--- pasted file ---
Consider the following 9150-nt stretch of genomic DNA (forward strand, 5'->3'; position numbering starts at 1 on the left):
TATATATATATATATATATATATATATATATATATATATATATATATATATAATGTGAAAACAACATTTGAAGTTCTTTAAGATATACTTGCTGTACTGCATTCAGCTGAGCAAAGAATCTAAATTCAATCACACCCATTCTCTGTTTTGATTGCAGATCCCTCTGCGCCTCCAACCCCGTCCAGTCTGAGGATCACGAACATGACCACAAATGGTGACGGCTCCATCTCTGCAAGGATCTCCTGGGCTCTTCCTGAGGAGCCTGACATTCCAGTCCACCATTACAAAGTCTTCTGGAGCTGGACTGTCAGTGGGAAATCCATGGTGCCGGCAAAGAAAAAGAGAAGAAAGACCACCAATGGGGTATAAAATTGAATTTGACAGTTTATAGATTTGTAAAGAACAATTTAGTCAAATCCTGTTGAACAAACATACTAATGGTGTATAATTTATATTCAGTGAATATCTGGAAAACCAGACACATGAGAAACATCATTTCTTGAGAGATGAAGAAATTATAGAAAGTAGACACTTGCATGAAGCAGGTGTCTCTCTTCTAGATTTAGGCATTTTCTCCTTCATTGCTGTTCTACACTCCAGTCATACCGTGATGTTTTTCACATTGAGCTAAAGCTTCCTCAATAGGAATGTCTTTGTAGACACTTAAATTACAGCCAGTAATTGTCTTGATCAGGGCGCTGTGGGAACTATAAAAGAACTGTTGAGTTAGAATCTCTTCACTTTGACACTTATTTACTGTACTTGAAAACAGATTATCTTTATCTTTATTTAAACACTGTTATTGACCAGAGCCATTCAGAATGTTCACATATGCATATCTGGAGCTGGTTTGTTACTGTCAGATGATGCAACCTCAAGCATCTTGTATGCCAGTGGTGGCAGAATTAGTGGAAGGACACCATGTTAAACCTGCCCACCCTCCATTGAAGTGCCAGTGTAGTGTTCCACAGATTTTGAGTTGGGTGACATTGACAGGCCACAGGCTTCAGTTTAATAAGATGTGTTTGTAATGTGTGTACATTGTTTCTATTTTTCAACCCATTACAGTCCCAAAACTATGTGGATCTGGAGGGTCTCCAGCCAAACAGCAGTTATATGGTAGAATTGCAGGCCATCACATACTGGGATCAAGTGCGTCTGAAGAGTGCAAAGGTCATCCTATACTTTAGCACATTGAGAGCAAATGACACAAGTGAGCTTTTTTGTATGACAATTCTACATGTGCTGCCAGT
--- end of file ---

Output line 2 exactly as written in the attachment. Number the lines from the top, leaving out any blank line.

TATATATATATATATATATATATATATATATATATATATATATATATATATAATGTGAAAACAACATTTGAAGTTCTTTAAGATATACTTGCTGTACTGCATTCAGCTGAGCAAAGAATCTAAATTCAATCACACCCATTCTCTGTTTTGATTGCAGATCCCTCTGCGCCTCCAACCCCGTCCAGTCTGAGGATCACGAACATGACCACAAATGGTGACGGCTCCATCTCTGCAAGGATCTCCTGGGCTCTTCCTGAGGAGCCTGACATTCCAGTCCACCATTACAAAGTCTTCTGGAGCTGGACTGTCAGTGGGAAATCCATGGTGCCGGCAAAGAAAAAGAGAAGAAAGACCACCAATGGGGTATAAAATTGAATTTGACAGTTTATAGATTTGTAAAGAACAATTTAGTCAAATCCTGTTGAACAAACATACTAATGGTGTATAATTTATATTCAGTGAATATCTGGAAAACCAGACACATGAGAAACATCATTTCTTGAGAGATGAAGAAATTATAGAAAGTAGACACTTGCATGAAGCAGGTGTCTCTCTTCTAGATTTAGGCATTTTCTCCTTCATTGCTGTTCTACACTCCAGTCATACCGTGATGTTTTTCACATTGAGCTAAAGCTTCCTCAATAGGAATGTCTTTGTAGACACTTAAATTACAGCCAGTAATTGTCTTGATCAGGGCGCTGTGGGAACTATAAAAGAACTGTTGAGTTAGAATCTCTTCACTTTGACACTTATTTACTGTACTTGAAAACAGATTATCTTTATCTTTATTTAAACACTGTTATTGACCAGAGCCATTCAGAATGTTCACATATGCATATCTGGAGCTGGTTTGTTACTGTCAGATGATGCAACCTCAAGCATCTTGTATGCCAGTGGTGGCAGAATTAGTGGAAGGACACCATGTTAAACCTGCCCACCCTCCATTGAAGTGCCAGTGTAGTGTTCCACAGATTTTGAGTTGGGTGACATTGACAGGCCACAGGCTTCAGTTTAATAAGATGTGTTTGTAATGTGTGTACATTGTTTCTATTTTTCAACCCATTACAGTCCCAAAACTATGTGGATCTGGAGGGTCTCCAGCCAAACAGCAGTTATATGGTAGAATTGCAGGCCATCACATACTGGGATCAAGTGCGTCTGAAGAGTGCAAAGGTCATCCTATACTTTAGCACATTGAGAGCAAATGACACAAGTGAGCTTTTTTGTATGACAATTCTACATGTGCTGCCAGT